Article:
Nature is important to Indigenous Mayan people for the grounding, healing, and memory that can be found. In this essay, I examine symbols and imagery of nature through Indigenous perspective and memory. In What the World Used to Be Like, a short story translated by an Indigenous Ch’orti Mayan author who features the sea as home. For Indigenous Ch’orti Mayans this story is an amplified version of their brutal history during colonization, their perspective of events has been remembered by nature. While in Humberto Ak’abal’s, At the Side of the Road the symbolism of water is interpreted to represent the flow of the way things are. Nature themes are meaningful to Indigenous perspective and memory as supported in this essay.
Authors apply literary devices to help their audience understand the themes and symbols they want to share. These themes can be personal and connect the author to the reader via symbolism. In the short story, At the Side of the Road by Humber Ak’abal, a K'iche Maya author, and What the World Used to Be Like: A Ch’orti Origin Story by an anonymous author; they both symbolize water's thoughts flow and also protection or safety. Ak’abal conceptualizes water to discuss how ideas stream and move through him as an author.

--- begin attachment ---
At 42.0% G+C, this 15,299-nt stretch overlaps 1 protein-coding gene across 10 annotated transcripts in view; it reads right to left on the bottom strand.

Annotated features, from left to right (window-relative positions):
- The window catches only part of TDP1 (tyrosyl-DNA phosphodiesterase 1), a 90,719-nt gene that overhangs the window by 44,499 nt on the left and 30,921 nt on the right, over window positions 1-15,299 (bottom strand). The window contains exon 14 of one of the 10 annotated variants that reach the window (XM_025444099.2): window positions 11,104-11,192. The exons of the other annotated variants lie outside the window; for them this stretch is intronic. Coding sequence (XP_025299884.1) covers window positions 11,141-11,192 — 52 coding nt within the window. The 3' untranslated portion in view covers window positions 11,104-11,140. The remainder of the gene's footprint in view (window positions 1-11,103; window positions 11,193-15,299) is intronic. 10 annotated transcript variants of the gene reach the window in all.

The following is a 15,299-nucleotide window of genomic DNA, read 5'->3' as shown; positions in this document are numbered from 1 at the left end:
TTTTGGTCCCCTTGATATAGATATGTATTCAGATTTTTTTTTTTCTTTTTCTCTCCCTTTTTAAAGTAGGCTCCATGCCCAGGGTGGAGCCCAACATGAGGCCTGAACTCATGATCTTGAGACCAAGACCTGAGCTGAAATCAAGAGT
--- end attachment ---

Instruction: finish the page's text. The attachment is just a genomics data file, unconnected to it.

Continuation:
In What the World Used to Be Like the representation of water is used as a shield to protect the people who come into contact with it. Ak'abal’s story is more realistic as he bases it on everyday surroundings in Guatemala, while in What the World Used to Be Like it is evident the themes of gods and magic are fictional. In both short stories, those symbols are frequently used, they allow readers to interpret how powerful and important water is to Indigenous groups in Central America. What the World Used to Be Like and At the Side of the Road both illustrate nature symbols to readers, the imagery of nature is to be analyzed through the lens of Indigenous perspective and memory.